In this lesson, students consider another measure of center, the median, which divides the data into two groups with half of the data greater and half of the data less than the median. To find the median, they learn that the data are to be arranged in order, from least to greatest. They make use of the structure of the data set (MP7) to see that the median partitions the data into two halves: one half of the values in the data set has that value or smaller values, and the other half has that value or larger. Students learn how to find the median for data sets with both even and odd number of values.
Students engage in MP2 as they find the median of a numerical data set and interpret it in context. They begin to see that, just like the mean, the median can be used to describe what is typical in a distribution, but that it is interpreted differently than is the mean.
- Comprehend that the “median” is another measure of center, which uses the middle of all the values in an ordered list to summarize the data.
- Identify and interpret the median of a data set given in a table or on a dot plot.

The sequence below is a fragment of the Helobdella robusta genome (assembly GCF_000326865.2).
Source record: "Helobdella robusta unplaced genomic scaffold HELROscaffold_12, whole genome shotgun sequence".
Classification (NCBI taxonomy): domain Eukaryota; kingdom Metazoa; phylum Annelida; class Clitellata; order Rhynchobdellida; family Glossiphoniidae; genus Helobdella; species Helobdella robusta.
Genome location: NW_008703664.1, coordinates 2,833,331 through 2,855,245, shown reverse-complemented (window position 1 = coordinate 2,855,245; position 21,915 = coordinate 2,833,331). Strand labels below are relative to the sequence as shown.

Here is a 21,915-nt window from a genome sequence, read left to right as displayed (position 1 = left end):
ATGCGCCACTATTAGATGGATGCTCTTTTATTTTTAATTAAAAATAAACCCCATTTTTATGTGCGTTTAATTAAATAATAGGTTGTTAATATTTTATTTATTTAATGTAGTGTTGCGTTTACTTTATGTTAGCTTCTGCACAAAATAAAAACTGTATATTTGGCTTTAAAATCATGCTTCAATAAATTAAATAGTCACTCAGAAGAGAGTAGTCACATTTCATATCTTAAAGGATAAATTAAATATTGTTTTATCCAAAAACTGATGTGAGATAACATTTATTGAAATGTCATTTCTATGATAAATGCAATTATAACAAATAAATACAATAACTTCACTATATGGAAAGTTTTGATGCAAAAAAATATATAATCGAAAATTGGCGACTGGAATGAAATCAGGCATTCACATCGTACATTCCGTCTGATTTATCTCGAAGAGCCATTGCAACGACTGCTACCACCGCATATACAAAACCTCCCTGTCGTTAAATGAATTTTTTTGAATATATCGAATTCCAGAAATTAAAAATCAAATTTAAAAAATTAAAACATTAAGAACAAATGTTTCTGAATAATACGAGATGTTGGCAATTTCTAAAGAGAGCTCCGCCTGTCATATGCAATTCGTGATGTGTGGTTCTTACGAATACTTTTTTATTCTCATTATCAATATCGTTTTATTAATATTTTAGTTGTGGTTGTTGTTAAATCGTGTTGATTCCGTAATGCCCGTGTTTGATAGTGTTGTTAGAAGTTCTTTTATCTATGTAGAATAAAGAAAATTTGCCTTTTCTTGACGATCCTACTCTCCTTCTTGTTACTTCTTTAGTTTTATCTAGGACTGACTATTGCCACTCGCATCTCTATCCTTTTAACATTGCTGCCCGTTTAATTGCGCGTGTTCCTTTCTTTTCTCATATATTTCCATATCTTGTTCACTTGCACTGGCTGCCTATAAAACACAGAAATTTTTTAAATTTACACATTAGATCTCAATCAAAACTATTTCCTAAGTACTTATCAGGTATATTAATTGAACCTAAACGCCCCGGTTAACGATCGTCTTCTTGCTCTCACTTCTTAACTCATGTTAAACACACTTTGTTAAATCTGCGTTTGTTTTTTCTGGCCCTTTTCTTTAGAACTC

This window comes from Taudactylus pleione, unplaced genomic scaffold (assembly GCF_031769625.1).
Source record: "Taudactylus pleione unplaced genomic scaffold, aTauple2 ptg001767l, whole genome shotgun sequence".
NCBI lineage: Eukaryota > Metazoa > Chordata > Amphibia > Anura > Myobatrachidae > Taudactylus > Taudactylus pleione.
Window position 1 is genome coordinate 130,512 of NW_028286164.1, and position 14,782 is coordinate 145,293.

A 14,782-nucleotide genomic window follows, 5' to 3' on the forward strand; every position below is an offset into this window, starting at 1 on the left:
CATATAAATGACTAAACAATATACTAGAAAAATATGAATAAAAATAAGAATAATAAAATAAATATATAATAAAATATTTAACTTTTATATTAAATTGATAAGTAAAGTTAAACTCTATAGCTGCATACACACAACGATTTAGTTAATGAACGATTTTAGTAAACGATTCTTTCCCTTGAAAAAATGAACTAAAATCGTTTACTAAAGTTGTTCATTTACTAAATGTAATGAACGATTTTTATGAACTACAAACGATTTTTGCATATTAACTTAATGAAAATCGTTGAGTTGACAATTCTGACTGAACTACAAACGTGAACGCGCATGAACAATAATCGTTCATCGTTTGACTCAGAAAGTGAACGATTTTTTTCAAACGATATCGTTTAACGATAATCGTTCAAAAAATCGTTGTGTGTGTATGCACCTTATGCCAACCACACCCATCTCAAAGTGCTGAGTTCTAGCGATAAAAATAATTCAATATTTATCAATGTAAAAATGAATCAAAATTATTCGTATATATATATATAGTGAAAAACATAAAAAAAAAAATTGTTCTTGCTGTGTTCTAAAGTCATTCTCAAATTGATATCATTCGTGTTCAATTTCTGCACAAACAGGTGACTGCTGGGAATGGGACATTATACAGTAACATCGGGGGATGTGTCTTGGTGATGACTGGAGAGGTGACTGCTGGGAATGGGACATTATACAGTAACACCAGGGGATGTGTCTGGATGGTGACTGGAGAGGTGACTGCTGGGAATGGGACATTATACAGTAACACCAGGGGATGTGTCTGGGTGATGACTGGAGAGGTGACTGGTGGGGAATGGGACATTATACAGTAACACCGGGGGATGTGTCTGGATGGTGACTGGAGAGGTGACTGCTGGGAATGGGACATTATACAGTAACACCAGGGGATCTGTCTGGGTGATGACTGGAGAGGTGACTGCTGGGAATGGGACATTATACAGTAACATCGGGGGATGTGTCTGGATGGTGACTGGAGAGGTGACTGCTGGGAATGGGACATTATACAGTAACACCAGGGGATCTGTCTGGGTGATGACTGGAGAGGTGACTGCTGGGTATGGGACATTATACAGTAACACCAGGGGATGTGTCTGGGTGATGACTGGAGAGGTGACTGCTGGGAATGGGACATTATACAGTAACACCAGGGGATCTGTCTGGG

- Informally estimate the center of a data set and then compare (orally and in writing) the mean and median with this estimate.
Let's explore the median of a data set and what it tells us.
For the Finding the Middle activity, each student will need an index card.
- I can find the median for a set of data.
- I can say what the median represents and what it tells us in a given context.
The median is one way to measure the center of a data set. It is the middle number when the data set is listed in order.
For the data set 7, 9, 12, 13, 14, the median is 12.
For the data set 3, 5, 6, 8, 11, 12, there are two numbers in the middle. The median is the average of these two numbers. \(6+8=14\) and \(14 \div 2 = 7\).